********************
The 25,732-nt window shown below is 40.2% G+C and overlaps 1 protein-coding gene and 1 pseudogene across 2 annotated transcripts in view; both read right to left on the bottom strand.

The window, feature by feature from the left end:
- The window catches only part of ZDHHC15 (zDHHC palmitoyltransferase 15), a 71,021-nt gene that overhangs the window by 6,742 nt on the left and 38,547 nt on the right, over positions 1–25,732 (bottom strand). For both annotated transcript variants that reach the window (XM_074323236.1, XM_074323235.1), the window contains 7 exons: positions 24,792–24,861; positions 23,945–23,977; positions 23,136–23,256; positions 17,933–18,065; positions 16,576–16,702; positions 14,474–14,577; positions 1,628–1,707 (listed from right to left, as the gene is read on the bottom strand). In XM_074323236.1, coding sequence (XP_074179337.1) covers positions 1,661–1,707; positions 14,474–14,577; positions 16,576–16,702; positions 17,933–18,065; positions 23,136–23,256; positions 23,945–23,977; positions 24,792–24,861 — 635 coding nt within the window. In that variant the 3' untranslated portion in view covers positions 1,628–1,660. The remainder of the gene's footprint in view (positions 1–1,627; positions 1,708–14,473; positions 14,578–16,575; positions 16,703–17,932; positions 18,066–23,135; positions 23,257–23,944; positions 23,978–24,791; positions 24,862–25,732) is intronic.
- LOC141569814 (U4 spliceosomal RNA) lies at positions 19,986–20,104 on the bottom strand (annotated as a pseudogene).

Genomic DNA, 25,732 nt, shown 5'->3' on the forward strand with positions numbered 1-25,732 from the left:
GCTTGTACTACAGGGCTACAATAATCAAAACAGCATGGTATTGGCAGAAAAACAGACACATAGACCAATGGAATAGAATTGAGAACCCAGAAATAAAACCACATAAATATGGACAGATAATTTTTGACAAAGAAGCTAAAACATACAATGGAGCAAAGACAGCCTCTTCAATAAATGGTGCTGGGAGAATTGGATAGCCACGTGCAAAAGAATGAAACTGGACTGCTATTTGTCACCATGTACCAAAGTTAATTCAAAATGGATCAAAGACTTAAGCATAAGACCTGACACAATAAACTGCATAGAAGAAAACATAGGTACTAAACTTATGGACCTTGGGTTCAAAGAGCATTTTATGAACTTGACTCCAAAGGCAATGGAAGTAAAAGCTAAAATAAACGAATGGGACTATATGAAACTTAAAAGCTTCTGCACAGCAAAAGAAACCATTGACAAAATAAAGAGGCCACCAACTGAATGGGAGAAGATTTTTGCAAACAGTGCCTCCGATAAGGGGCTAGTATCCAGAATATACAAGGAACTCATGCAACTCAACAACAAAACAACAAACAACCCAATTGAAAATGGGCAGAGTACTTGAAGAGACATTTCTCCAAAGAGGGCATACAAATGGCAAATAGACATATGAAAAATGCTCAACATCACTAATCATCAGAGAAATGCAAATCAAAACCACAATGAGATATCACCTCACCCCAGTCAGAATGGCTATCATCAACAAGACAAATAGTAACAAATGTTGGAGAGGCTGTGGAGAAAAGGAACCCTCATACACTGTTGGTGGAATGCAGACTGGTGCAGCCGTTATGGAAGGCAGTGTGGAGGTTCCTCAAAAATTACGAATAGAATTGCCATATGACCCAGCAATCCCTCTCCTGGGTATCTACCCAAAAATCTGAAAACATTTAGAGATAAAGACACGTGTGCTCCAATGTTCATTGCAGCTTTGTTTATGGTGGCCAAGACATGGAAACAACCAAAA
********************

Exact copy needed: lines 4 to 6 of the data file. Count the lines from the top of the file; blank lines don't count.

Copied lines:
- LOC141569814 (U4 spliceosomal RNA) lies at positions 19,986–20,104 on the bottom strand (annotated as a pseudogene).

Genomic DNA, 25,732 nt, shown 5'->3' on the forward strand with positions numbered 1-25,732 from the left:
GCTTGTACTACAGGGCTACAATAATCAAAACAGCATGGTATTGGCAGAAAAACAGACACATAGACCAATGGAATAGAATTGAGAACCCAGAAATAAAACCACATAAATATGGACAGATAATTTTTGACAAAGAAGCTAAAACATACAATGGAGCAAAGACAGCCTCTTCAATAAATGGTGCTGGGAGAATTGGATAGCCACGTGCAAAAGAATGAAACTGGACTGCTATTTGTCACCATGTACCAAAGTTAATTCAAAATGGATCAAAGACTTAAGCATAAGACCTGACACAATAAACTGCATAGAAGAAAACATAGGTACTAAACTTATGGACCTTGGGTTCAAAGAGCATTTTATGAACTTGACTCCAAAGGCAATGGAAGTAAAAGCTAAAATAAACGAATGGGACTATATGAAACTTAAAAGCTTCTGCACAGCAAAAGAAACCATTGACAAAATAAAGAGGCCACCAACTGAATGGGAGAAGATTTTTGCAAACAGTGCCTCCGATAAGGGGCTAGTATCCAGAATATACAAGGAACTCATGCAACTCAACAACAAAACAACAAACAACCCAATTGAAAATGGGCAGAGTACTTGAAGAGACATTTCTCCAAAGAGGGCATACAAATGGCAAATAGACATATGAAAAATGCTCAACATCACTAATCATCAGAGAAATGCAAATCAAAACCACAATGAGATATCACCTCACCCCAGTCAGAATGGCTATCATCAACAAGACAAATAGTAACAAATGTTGGAGAGGCTGTGGAGAAAAGGAACCCTCATACACTGTTGGTGGAATGCAGACTGGTGCAGCCGTTATGGAAGGCAGTGTGGAGGTTCCTCAAAAATTACGAATAGAATTGCCATATGACCCAGCAATCCCTCTCCTGGGTATCTACCCAAAAATCTGAAAACATTTAGAGATAAAGACACGTGTGCTCCAATGTTCATTGCAGCTTTGTTTATGGTGGCCAAGACATGGAAACAACCAAAA